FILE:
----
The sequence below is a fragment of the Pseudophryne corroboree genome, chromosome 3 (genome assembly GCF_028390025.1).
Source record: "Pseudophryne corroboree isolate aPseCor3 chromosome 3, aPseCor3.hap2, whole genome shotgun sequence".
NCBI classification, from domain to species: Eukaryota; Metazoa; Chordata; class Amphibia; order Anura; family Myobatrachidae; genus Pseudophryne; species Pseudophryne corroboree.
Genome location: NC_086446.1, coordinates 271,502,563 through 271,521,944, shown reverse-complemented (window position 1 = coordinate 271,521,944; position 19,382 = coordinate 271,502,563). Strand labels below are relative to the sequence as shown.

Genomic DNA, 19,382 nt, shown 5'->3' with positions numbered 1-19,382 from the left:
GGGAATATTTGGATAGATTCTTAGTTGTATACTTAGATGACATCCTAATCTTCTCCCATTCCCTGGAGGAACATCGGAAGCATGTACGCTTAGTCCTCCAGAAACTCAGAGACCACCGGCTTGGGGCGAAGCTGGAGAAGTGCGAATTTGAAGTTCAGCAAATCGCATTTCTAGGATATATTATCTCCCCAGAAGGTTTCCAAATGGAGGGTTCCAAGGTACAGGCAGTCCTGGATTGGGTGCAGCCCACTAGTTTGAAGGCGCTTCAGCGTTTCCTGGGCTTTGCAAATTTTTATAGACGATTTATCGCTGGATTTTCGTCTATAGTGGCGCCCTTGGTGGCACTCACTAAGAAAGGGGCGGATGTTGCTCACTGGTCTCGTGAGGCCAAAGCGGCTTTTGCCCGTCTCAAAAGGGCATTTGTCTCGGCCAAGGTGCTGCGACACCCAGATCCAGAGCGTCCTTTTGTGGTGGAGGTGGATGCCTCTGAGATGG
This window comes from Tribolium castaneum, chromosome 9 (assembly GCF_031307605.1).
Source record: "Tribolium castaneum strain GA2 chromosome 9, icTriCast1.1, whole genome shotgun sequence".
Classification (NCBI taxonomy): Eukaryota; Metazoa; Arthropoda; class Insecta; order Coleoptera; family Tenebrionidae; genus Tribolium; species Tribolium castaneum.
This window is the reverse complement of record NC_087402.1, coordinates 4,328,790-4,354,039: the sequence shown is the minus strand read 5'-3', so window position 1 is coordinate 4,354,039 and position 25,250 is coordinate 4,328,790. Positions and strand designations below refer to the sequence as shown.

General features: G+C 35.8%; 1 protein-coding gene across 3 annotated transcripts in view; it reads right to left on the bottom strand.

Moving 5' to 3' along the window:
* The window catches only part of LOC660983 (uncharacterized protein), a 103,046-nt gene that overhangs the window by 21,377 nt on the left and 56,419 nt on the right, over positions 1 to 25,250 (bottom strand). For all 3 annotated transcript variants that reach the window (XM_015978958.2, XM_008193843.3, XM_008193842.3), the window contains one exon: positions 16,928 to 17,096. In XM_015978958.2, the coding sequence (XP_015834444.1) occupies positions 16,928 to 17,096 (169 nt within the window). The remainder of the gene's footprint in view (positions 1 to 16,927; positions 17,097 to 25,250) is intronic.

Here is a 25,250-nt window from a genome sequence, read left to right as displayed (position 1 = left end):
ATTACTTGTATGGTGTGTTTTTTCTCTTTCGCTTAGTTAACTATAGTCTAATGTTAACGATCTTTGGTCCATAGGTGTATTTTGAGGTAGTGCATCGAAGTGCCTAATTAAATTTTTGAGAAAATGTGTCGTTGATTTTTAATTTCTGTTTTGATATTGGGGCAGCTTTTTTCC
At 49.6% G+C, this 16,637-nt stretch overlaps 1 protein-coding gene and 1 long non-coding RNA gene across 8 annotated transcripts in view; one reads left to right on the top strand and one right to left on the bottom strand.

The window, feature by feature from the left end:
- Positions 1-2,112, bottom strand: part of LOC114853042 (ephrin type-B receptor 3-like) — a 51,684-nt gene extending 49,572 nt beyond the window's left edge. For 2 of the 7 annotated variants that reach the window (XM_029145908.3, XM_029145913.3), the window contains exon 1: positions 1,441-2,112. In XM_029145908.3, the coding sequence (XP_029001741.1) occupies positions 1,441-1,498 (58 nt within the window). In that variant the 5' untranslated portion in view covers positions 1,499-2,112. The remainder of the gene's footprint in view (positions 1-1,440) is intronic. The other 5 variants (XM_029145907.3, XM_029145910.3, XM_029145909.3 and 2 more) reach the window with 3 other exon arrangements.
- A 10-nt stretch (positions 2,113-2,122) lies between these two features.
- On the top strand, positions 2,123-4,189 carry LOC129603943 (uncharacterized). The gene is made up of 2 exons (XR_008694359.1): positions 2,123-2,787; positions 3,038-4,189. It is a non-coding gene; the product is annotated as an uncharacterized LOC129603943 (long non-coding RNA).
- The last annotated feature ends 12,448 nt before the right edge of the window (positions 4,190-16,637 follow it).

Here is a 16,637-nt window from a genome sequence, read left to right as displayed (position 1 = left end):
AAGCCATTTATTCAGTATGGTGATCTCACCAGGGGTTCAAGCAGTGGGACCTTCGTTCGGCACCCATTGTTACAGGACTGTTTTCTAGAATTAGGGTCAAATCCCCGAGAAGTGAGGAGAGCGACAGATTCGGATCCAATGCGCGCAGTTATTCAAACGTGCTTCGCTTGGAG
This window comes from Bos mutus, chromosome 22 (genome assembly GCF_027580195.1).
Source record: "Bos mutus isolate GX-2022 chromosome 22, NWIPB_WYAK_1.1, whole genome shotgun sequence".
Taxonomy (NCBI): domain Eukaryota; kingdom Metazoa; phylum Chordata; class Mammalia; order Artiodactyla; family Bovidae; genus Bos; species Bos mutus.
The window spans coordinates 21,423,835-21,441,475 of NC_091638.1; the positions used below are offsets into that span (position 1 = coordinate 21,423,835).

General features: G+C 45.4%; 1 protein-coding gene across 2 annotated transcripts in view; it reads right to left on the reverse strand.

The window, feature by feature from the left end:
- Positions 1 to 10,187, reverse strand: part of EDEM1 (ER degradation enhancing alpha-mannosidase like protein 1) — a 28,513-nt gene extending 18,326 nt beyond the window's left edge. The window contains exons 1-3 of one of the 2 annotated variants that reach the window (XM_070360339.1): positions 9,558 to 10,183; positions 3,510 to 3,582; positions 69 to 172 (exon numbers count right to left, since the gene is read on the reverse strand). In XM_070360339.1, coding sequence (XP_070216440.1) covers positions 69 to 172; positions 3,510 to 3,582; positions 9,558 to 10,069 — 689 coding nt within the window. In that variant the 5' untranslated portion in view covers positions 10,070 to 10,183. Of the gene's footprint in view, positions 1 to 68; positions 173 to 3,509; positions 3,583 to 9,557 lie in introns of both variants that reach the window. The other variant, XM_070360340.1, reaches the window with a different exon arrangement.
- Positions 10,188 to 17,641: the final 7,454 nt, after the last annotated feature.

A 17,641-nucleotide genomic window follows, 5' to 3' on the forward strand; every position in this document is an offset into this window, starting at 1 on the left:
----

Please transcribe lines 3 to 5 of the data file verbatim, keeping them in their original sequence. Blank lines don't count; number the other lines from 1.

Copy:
NCBI classification, from domain to species: Eukaryota; Metazoa; Chordata; class Amphibia; order Anura; family Myobatrachidae; genus Pseudophryne; species Pseudophryne corroboree.
Genome location: NC_086446.1, coordinates 271,502,563 through 271,521,944, shown reverse-complemented (window position 1 = coordinate 271,521,944; position 19,382 = coordinate 271,502,563). Strand labels below are relative to the sequence as shown.

Genomic DNA, 19,382 nt, shown 5'->3' with positions numbered 1-19,382 from the left: